This minister, if reviewed on efficiency and likeability alone, would score top marks. Rob Davies is appreciated by his staff and is seen as hard-working and efficient, immediately replying to questions in Parliament and quickly delivering on legislation.
There have been some disappointments, however, such as the failure of the ministry’s National Credit Regulator to foresee the extent of African Bank’s distress.
This came on the back of the regulator’s decision to remove 1.6-million consumers from its blacklist, which many lenders said would make it difficult to assess applicants as they no longer had access to any credit history.
Then there is the department’s Promotion and Protection of Investment Bill, which seeks to cancel investment treaties with other countries. It has caused consternation in the European Union, one of South Africa’s biggest trading partners.
The Bill takes away foreign investors’ right of recourse to litigation in their own countries; instead, they will have to make use of local courts. One of the reasons Davies gives is to encourage including empowerment objectives in deals with EU investors.
Davies has been criticised for his delay in appointing a new lottery operator, which was meant to have been announced in mid-August. A failure to adhere to tender procedures the previous time around saw a court battle being launched by the incumbent, Uthingo. This led to the court overturning the awarding of the licence to Gidani. The selection process had to begin again, leading to the lottery being suspended for six months until Gidani was eventually awarded the licence.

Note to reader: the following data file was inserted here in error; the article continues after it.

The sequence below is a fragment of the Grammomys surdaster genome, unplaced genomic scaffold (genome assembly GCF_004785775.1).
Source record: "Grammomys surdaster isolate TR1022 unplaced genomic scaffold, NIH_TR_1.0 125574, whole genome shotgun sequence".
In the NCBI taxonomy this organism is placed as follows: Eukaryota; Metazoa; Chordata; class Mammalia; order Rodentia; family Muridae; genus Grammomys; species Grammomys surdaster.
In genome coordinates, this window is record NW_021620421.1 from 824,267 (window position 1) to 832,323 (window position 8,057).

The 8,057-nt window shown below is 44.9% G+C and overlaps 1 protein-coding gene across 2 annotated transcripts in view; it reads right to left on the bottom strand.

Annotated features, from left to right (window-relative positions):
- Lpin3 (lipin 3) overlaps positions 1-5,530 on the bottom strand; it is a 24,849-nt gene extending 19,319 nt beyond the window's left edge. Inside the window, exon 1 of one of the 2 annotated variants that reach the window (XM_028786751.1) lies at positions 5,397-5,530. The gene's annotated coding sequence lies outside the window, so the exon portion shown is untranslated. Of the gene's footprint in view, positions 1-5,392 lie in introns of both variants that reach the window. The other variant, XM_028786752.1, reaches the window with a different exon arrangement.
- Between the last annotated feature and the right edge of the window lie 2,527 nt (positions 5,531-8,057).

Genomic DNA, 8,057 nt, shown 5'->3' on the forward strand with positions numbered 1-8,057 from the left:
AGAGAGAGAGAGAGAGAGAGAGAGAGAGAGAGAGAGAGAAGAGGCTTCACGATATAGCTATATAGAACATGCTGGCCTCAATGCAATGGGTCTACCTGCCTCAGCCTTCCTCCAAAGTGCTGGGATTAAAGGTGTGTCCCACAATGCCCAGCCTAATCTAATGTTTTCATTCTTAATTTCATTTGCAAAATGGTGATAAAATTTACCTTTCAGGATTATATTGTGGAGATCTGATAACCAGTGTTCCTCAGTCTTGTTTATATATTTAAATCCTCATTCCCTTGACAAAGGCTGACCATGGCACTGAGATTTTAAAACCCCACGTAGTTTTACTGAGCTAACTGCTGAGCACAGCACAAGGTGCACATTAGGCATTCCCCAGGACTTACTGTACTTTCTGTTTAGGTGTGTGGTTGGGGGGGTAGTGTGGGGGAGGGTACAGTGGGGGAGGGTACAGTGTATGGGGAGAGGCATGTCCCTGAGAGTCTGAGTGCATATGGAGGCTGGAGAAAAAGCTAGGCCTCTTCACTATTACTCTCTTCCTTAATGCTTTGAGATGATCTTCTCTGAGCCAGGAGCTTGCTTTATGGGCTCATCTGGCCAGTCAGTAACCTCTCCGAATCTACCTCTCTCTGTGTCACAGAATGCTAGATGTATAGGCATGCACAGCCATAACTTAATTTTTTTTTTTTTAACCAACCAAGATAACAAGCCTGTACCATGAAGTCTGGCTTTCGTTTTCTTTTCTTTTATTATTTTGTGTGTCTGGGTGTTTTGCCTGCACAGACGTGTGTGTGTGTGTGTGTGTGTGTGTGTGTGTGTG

Davies is committed to industrialisation and growth of manufacturing – the only problem is that the country is on its fifth version of the industrial policy action plan.
Foreign investment agencies and analysts have said these constant policy changes are making South Africa less investor-friendly. There is also a perceived lack of stability in policy-making and too much state control.
The plethora of policy being developed by the government, including labour regulations and the Mineral and Petroleum Resources Development Act –which secures a 20% stake for the state in all new energy ventures – is bound to make Davies’s ability to attract trade and investment more difficult.